In Memoriam: Sydney W. Porter, Jr., CHP

1932-2011

by David J. Allard, CHP

On 23 April 2011, Sydney (Syd) W. Porter, Jr., a charter member of the Health Physics Society (HPS), died in Philadelphia, Pennsylvania. Syd had a serious health condition the past couple of years and was about two months shy of his 79th birthday when he died. I think I speak for all who knew Syd—we’ve lost a great friend, an energetic and talented colleague, and an all-around fun and wonderful character who enriched all the lives he touched. 

Syd was born in Baltimore and graduated from St. John's College in Annapolis, Maryland, in 1954 with a BS degree in physical sciences. In 1953, he was awarded the “blue blazer" as athlete of the year in lacrosse. Syd also liked car racing in his youth. Later, he did graduate work in chemistry and radiochemistry at Johns Hopkins and New York University, respectively. Syd was a past president of the Delaware Valley Society for Radiation Safety (DVSRS) and Baltimore-Washington HPS Chapters, an HPS fellow, and a certified health physicist. While with the Baltimore-Washington Chapter he, along with Mike Terpilak, started the chapter’s American Board of Health Physics exam-preparation study program. It was the first one in the country. Syd was also president of the American Association of Radon Scientists and Technologists, as well as president of the HPS Radon Section, which he helped found. His active career spanned some 54 years, he served on numerous HPS and American Academy of Health Physics committees, and he was also an adjunct professor at Drexel University’s Graduate School of Environmental Sciences.

In 1957, Syd joined the General Dynamics Corporation/Electric Boat company in Groton, Connecticut, as assistant coordinator of health physics. General Dynamics had just completed the construction of the USS Nautilus, the first nuclear-powered submarine, and was then (and still is) a major construction and maintenance site for the Navy’s nuclear submarine fleet. Syd then joined the Armed Forces Radiobiology Research Institute (AFRRI) in 1963 as the head of the Radiological Safety Department. AFRRI was chartered by Congress in 1961, with a core mission to study the prevention, assessment, and treatment of radiological injuries. Syd was part of the Department of Defense’s reactor inspection team and was awarded the department’s Antarctic Service Medal for his work at the McMurdo Station research center. In 1969, Syd cofounded the Radiation Management Corporation in Philadelphia. When that firm folded in 1974, he formed Porter Consultants.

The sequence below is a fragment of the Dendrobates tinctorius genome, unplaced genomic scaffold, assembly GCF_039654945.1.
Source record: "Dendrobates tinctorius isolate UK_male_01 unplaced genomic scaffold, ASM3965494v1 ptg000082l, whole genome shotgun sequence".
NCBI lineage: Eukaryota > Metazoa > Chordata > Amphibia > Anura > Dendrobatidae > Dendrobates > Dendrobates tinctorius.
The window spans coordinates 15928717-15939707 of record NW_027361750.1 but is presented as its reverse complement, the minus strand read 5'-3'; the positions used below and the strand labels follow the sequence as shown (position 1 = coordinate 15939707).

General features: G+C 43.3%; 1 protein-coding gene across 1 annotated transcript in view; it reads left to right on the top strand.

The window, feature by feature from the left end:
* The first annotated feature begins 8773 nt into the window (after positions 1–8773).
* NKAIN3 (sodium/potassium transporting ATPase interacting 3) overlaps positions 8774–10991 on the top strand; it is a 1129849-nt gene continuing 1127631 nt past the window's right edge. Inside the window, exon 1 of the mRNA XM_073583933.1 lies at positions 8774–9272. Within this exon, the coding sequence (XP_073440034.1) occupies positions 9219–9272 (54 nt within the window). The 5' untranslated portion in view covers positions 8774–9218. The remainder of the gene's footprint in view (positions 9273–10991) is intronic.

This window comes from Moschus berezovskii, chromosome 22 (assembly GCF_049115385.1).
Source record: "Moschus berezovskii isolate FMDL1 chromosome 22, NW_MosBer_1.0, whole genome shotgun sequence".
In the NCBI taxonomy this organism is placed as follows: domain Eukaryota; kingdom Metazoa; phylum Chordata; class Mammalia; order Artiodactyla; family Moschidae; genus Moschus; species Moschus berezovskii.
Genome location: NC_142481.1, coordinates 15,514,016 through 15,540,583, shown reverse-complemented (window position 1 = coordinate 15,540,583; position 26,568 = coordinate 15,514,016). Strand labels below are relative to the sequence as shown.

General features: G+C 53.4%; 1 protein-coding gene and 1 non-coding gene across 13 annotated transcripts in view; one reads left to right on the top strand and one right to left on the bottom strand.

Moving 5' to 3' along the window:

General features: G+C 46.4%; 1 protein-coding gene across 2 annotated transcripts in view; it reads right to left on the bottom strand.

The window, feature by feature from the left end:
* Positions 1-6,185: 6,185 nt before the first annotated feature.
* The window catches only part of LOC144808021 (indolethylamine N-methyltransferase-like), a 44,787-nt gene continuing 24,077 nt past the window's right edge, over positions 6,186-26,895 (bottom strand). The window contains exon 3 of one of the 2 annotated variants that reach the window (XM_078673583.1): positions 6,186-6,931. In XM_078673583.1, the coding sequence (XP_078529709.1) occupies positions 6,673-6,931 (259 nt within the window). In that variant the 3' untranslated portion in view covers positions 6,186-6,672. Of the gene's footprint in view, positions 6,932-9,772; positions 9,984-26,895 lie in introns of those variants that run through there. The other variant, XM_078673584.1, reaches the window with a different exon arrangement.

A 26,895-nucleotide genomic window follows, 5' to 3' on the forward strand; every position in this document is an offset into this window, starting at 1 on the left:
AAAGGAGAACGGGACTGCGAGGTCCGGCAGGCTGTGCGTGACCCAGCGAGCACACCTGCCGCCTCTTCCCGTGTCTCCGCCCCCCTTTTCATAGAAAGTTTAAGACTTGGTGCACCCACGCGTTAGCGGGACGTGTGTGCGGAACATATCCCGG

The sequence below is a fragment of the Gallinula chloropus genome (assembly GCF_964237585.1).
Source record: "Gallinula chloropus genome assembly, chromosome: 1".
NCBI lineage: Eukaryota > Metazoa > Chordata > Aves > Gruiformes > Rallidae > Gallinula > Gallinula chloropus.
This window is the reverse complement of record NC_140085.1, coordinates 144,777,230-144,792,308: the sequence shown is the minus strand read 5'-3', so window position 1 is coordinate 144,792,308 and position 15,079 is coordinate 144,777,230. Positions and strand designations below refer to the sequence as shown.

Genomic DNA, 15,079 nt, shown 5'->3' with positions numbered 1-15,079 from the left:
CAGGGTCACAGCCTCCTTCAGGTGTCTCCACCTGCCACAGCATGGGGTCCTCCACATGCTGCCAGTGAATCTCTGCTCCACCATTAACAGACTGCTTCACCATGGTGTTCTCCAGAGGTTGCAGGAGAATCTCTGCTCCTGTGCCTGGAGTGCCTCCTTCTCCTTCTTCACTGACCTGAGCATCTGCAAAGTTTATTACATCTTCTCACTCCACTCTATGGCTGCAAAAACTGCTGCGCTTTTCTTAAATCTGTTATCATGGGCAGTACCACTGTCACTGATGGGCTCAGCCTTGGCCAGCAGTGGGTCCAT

We all know about a certain major event in March 1979; however, what many may not know is the major role Syd had in the response. As Met Ed’s health physics consultant, he was one of the first on-site after the Three Mile Island Unit-2 nuclear plant accident. He and his staff worked 12-plus hour days for months assisting the site with recovery efforts and environmental monitoring until 1982.

Perhaps one aspect that drew Syd close to many (for example, Allen Brodsky, Ron Kathren, John Villforth, Joel Lubenau, Paul Frame, and me) was his great interest in the history of x rays and radioactivity. If you’re ever in Philadelphia, stop by the College of Physicians’ Mutter Museum. As you enter, there is a large glass case in a small room to the left. In that case is the piezo-electrometer that Marie and Pierre Curie used in their early investigations of polonium and radium. It was donated to the museum by Marie Curie in 1921. Syd illuminated the significance of the device and helped the museum restore and decontaminate it as a pro bono effort to preserve its history! The museum director, Robert Hicks, recently published an account of the electrometer in the journal Rittenhouse and gave Syd much of the credit for highlighting and restoring this treasured artifact. The photo above of Syd holding Frank Hartman’s electroscope, taken by Joel Lubenau at the DVSRS “Radium in Pennsylvania" symposium in March 2009, really captures his contagious joy for history and the great fun he had that day.

Through the great efforts of Kent Lambert and the DVSRS, Syd was honored by the chapter in June 2010 with the Radiation Safety Meritorious Achievement Award. Kent noted in his remarks that “Syd is an extraordinary health physicist who has been a mentor to many and whose career is characterized by leadership, initiative, and passion for the profession."

A true renaissance man, Syd loved the arts. For some 50 years, he and his family attended the Bethlehem Bach Choir Festival each May. Syd served on the Bach Choir of Bethlehem Board of Directors for many years. I understand the choir performed at his memorial service in mid-June. In addition, he studied art at the Barnes Institute in Philadelphia, collected marine art, and was an avid sailor and scuba diver.

Syd is survived by his loving daughter, Dawn Porter Eringis, her husband John, and their two children. In addition to his daughter, Syd is survived by three siblings: Temple Porter, Geoffrey Porter, and Marti Porter Andrews; their spouses; four nephews; three nieces; and his former wife, Lynn Kony Porter. He is also greatly missed by his beloved companion, Barbara Opper, as well as many close friends. Syd’s third brother, Michael Porter, died in 2009.

Correspondence may be sent to Dawn Porter Eringis and Family, 1118 Club House Rd, Gladwyne, PA 19035 and Barbara Negri Opper, 7004 Meadow Lane, Chevy Chase, MD 20815.

Donations may be made to The Bach Choir of Bethlehem, 440 Heckewelder Place, Bethlehem, PA 18018.


The author wishes to thank the Eringis family, Kent Lambert, Bill Belanger, Joel Lubenau, Maggie Reilly, Frazier Bronson, George Vargo, and many others who provided help with this fond remembrance of Syd.

Fair winds and following seas, and
long may your big jib draw!